Jump to content

Books in simple French


Recommended Posts

Either educational books written for children/teenagers or a book on a subject that the reader is fascinated in.

A couple of examples, I read "Les îles heureuses d'Océanie" by Paul Theroux, whilst it wasnt simple reading it was of such interest to me that I soldiered on, I kept getting a prolongement from the library over 9 months as once I had I read it I re-read it as my vocabulary had so improved that I got more out of the book on each reading, it was that book alone that self taught me the past historic tense.

The other was a childrens book called "inconnu à cette addresse"


It was very easy to read as it was in the form of letters between two friends seperated by nazi germany during WW2 and only 90 pages in total, it was very thought provoking, I think the publisher may have been J'ai lu as it was one of a series of short, interesting easy to read books in French.

Maybe enquire at the bibliothéque? For me it was handy as I could either look educational books for young adults or those which ignited my passion.

Your post has prompted me to re-join as I find it so hard to find decent interesting second hand books in French at a reasonable price.

Link to comment
Share on other sites

Betty will be your best bet as she is a whiz at this sort of thing.

In the mean time I can suggest La Petite Fille de Monsieur Lihn by Phillipe Claudel



Here is an extract so you can see if it fits the bill

"C'est un vieil homme debout à l'arrière d'un bateau. Il serre

dans ses bras une valise légère et un nouveau-né, plus léger encore que

la valise. Le vieil homme se nomme Monsieur Linh. Il est seul à savoir

qu'il s'appelle ainsi car tous ceux qui le savaient sont morts autour de


"Six semaines. C’est le temps que dure le voyage. Si bien

que lorsque le bateau arrive à destination, la petite fille a déjà

doublé le temps de sa vie. Quant au vieil homme, il a l’impression

d’avoir vieilli d’un siècle.


il murmure une chanson à la petite, toujours la même, et il voit les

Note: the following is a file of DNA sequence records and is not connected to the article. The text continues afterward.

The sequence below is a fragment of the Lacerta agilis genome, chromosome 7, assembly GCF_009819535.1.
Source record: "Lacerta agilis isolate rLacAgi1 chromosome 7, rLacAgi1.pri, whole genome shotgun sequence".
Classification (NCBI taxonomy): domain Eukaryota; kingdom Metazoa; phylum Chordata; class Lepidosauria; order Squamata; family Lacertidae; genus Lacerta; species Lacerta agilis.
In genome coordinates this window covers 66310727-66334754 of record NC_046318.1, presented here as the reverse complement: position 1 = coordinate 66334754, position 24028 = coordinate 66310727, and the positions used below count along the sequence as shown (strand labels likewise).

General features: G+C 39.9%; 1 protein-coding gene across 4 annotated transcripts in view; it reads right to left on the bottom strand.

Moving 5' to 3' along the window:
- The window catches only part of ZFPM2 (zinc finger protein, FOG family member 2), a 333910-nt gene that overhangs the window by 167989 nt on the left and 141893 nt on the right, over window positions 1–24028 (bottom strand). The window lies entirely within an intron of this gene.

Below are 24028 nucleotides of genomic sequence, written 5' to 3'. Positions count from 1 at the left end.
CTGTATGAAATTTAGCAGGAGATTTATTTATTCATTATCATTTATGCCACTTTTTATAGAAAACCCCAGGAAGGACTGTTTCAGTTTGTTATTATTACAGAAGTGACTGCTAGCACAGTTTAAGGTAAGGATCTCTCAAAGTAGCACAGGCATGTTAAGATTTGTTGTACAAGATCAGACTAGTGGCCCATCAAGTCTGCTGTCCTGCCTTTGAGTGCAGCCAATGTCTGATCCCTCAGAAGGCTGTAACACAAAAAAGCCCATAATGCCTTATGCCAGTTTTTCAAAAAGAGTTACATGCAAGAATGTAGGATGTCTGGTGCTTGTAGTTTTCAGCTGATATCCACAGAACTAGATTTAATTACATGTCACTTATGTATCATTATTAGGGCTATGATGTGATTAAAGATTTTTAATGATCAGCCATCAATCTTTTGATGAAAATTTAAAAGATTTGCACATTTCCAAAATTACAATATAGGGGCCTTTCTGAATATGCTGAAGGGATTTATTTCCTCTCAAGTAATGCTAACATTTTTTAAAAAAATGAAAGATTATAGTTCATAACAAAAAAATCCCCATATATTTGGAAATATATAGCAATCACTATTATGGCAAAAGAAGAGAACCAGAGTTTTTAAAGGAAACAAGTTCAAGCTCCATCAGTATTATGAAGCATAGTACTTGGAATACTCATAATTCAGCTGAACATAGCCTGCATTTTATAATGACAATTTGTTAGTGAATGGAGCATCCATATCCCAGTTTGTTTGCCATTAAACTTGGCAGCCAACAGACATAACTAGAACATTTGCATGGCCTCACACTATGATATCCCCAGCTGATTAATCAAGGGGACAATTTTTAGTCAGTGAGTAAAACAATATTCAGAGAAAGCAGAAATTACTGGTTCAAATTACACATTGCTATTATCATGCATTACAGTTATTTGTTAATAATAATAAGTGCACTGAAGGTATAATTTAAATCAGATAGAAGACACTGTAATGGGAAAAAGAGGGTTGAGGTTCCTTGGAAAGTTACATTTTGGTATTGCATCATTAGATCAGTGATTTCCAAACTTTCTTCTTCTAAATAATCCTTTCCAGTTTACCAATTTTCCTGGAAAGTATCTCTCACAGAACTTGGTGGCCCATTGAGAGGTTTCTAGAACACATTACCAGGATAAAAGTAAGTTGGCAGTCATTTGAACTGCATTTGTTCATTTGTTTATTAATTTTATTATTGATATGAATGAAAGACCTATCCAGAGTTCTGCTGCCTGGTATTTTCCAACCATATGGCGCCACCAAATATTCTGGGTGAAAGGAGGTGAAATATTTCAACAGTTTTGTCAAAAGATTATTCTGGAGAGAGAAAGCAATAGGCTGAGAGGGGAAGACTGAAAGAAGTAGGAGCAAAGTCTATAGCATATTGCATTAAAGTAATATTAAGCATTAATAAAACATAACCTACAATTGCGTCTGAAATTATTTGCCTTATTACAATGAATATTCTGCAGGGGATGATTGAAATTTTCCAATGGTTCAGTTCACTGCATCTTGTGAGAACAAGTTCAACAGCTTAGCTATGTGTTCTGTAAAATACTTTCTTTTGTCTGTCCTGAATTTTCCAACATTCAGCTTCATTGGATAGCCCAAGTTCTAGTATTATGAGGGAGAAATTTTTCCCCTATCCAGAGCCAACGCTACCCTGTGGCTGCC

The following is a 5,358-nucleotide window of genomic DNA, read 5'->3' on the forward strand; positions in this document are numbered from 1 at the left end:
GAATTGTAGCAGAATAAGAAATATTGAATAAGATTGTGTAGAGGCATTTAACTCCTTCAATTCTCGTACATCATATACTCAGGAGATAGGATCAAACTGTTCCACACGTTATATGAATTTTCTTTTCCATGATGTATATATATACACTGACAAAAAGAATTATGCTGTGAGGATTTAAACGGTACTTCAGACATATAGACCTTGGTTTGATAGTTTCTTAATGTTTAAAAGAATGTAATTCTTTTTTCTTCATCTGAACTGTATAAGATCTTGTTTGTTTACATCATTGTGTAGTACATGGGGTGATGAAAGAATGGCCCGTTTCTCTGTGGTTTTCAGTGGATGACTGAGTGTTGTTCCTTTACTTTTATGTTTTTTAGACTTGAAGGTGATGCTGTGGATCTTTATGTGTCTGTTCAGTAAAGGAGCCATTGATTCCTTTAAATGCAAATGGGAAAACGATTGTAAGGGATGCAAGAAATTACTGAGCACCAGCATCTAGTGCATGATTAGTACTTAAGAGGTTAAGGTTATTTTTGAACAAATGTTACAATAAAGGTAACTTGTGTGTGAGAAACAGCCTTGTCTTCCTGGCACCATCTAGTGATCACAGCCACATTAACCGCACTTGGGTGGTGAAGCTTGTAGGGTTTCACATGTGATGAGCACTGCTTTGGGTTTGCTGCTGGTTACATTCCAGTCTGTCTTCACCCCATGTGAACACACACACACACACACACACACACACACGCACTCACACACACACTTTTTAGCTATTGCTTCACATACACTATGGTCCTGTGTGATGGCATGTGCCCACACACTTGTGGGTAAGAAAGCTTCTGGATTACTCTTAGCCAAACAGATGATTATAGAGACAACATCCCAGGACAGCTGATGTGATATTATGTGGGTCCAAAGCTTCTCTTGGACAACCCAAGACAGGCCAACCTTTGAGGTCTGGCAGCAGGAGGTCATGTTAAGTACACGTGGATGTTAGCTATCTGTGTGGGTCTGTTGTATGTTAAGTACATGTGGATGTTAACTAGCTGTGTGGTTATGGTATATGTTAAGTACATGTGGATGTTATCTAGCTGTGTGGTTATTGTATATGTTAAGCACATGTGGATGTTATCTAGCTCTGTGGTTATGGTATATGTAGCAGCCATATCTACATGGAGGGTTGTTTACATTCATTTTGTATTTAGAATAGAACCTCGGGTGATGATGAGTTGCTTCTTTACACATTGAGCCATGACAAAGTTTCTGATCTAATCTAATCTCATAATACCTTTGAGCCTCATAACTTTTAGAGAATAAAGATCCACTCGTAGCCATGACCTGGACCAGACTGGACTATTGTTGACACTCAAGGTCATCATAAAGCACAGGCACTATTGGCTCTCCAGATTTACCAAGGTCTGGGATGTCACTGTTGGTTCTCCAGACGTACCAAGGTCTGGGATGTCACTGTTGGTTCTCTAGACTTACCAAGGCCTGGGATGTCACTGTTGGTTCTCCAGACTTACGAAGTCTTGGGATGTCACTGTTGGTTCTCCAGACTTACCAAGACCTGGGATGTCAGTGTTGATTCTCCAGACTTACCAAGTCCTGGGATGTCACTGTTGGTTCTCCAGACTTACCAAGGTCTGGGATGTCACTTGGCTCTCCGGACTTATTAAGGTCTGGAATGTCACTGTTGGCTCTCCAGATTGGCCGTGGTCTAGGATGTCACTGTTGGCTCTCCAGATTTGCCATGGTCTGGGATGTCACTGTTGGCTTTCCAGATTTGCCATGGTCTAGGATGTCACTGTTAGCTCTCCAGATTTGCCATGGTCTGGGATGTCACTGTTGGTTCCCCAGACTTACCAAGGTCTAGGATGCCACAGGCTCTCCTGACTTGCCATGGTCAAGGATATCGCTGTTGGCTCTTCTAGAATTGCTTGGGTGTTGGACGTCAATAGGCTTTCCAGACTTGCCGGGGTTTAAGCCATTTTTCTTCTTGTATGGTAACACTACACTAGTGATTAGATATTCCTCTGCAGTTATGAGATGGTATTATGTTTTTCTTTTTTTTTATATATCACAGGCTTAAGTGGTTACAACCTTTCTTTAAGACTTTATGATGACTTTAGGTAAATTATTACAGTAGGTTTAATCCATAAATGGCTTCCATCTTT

yeux du nourrisson s'ouvrir et sa bouche aussi. Il la regarde, et il

aperçoit davantage que le visage d'une très jeune enfant. Il voit des

paysages, des matins lumineux, la marche lente et paisible des buffles

dans les rizières, l'ombre ployée des grands banians à l'entrée de son

village, la brume bleue qui descend des montagnes vers le soir, à la

façon d'un châle qui glisse doucement sur des épaules.


lait qu’il donne à l’enfant coule sur le bord de ses lèvres. Monsieur

Linh n’a pas l’habitude encore. Il est maladroit. Mais la petite fille

ne pleure pas. Elle retourne au sommeil, et lui, il revient vers

l’horizon, l’écume du sillage et le lointain dans lequel, depuis bien

longtemps déjà, il ne distingue plus rien.


un jour de novembre, le bateau parvient à sa destination, mais le vieil

homme ne veut pas en descendre. Quitter le bateau, c’est quitter

vraiment ce qui le rattache encore à sa terre. Deux femmes alors le

mènent avec des gestes doux vers le quai, comme s’il était malade. Il

fait très froid. Le ciel est couvert. Monsieur Linh respire l’odeur du

pays nouveau. Il ne sent rien. Il n’y a aucune odeur. C’est un pays sans

odeur. Il serre l’enfant plus encore contre lui, chante la chanson à

son oreille. En vérité, c’est aussi pour lui-même qu’il la chante, pour

entendre sa propre voix et la musique de sa langue."

Collections of short stories are often good, since a single story is not

too long as to be daunting, and if you get stuck with one there are

always others

Link to comment
Share on other sites

There are simplified versions of "ordinary" books that are specifically aimed at French learners.  I have searched my bookcases to see if I could locate even one book that would give me the name of the series.

They sell them in "educational" bookshops and come in different niveaus (each level being a different colour so that you can pick the level you want).  Sorry, but for the life of me, I can't remember what they are called.

5-e might know and I know "Paws" does because she mentioned a simplified Maigret she was reading.  But Paws doesn't come on here much now.  I will rack my brains, try and find a book, etc.  I know I lent some of them to others and, as is annoyingly to be expected, they have never been returned!

I don't have time to google them now but I will let you know if inspiration strikes.

Link to comment
Share on other sites

Here's one of my "go-to" websites for this sort of thing (Well, it's one of my "go to" shops, but not convenient for everyone)


Probably what Sweets is thinking of, or similar.

There are also a whole selection of "dual language" books - regrettably, more aimed at teenagers. Personally, I like the concept of these, where you read a chapter in French and then the next one in English. It can help stop people from giving up if they are struggling a bit.


Some of these are also available on Amazon with the "look inside" feature, so it's possible to see if they're for you or not.

Link to comment
Share on other sites

I have looked at Betty's first link and, yes, that's the sort of thing I had in mind.

The bookshop that stocks many of these types of simplified language books is Mollat in Bordeaux:  www.mollat.com